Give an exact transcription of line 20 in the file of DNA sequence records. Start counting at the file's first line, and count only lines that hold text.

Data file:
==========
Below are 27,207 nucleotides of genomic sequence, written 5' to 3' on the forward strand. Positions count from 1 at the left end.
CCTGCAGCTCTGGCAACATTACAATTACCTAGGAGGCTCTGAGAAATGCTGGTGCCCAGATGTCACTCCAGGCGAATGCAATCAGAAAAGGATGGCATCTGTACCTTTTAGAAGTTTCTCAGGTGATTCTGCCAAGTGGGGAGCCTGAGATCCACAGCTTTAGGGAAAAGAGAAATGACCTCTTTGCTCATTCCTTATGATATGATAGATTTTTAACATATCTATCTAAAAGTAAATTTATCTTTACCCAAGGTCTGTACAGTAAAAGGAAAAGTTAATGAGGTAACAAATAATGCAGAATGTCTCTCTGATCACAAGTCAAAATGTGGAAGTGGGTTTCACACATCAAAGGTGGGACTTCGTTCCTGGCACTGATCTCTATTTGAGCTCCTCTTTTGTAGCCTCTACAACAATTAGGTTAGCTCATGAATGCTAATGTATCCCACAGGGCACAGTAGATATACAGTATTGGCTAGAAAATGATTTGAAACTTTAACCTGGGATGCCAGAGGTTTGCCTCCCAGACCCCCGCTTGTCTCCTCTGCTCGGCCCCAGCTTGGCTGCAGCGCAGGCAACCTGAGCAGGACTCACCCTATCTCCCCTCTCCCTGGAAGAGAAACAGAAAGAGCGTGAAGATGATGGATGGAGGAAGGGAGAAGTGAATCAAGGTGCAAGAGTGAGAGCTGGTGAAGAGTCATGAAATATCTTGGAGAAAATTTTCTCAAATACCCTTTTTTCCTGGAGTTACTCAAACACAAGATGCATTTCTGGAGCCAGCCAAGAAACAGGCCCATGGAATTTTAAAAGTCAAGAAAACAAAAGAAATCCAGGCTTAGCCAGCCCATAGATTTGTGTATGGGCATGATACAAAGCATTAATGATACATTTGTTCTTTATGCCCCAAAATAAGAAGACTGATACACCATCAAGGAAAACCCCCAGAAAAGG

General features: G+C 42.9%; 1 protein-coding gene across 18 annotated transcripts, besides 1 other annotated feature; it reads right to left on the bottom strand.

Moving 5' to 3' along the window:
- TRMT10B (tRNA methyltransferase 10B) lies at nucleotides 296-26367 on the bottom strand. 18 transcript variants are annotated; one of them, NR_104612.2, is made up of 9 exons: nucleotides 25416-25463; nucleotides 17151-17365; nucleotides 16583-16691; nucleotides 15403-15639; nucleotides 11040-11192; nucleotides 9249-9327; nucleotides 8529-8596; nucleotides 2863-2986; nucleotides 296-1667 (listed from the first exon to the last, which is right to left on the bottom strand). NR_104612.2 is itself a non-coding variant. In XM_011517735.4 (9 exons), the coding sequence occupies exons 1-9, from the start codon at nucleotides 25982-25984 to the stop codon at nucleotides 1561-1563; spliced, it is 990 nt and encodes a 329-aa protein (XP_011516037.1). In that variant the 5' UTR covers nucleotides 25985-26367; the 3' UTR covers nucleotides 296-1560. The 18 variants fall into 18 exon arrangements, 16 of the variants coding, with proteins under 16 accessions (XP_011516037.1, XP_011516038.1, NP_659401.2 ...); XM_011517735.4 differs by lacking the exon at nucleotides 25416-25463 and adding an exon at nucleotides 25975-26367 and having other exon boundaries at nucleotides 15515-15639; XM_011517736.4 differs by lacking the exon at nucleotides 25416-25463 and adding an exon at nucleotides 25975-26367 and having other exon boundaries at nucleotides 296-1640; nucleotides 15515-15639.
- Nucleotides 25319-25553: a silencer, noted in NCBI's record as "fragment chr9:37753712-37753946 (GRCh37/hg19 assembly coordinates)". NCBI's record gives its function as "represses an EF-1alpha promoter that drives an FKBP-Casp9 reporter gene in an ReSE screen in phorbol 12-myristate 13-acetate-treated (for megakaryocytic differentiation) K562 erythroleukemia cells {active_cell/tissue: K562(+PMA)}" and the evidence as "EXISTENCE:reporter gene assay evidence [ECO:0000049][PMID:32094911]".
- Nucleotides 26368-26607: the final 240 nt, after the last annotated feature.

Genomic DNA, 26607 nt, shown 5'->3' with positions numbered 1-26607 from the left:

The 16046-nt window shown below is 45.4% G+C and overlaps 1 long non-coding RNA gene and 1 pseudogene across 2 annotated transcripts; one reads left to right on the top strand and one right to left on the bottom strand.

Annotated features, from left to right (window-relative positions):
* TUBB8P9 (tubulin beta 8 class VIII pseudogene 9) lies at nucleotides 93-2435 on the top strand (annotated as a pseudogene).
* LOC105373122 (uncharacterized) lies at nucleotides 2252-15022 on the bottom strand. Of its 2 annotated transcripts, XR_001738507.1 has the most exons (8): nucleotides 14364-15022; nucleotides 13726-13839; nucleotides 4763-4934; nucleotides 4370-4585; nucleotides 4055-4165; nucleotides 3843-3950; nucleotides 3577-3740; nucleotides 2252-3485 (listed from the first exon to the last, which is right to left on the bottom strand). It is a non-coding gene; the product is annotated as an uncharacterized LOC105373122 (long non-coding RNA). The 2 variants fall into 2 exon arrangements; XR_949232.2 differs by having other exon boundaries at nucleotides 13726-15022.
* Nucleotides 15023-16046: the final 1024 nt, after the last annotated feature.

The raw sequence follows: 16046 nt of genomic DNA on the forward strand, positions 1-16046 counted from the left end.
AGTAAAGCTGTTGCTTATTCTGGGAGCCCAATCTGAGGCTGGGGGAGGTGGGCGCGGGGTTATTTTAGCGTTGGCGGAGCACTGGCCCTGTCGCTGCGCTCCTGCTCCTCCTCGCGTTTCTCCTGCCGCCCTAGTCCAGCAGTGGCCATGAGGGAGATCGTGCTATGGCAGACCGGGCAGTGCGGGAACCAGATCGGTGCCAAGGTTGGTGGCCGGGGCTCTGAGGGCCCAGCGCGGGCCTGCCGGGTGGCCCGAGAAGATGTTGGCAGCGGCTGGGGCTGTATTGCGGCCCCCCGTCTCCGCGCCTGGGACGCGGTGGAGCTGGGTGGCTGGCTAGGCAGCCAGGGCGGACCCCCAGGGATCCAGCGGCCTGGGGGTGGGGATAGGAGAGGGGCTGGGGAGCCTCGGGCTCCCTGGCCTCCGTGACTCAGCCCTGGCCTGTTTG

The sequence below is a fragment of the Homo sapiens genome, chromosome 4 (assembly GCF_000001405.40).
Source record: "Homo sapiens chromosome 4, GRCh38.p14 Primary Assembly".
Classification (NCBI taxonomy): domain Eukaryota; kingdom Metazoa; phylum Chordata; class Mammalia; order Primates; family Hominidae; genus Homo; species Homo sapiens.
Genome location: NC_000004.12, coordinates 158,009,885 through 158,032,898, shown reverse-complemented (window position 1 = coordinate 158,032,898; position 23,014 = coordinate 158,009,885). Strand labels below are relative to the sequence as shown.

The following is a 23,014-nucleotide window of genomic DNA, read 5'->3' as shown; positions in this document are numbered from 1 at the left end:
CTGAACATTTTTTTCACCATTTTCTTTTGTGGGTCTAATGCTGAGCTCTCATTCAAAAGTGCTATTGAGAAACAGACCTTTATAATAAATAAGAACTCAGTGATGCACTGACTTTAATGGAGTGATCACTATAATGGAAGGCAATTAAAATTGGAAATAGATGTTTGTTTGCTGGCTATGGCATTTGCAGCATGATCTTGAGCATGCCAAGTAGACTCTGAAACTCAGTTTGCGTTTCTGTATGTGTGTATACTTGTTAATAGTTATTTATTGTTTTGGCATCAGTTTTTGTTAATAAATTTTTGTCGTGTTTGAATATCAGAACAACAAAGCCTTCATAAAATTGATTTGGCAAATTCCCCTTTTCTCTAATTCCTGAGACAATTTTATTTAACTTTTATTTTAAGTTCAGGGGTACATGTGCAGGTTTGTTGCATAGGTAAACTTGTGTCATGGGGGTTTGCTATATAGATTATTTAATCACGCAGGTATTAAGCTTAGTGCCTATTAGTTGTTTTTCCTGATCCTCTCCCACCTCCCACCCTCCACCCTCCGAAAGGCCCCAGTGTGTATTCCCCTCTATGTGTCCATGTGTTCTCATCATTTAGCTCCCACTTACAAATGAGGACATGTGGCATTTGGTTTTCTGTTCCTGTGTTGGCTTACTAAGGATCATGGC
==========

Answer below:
The following is a 23,014-nucleotide window of genomic DNA, read 5'->3' as shown; positions in this document are numbered from 1 at the left end: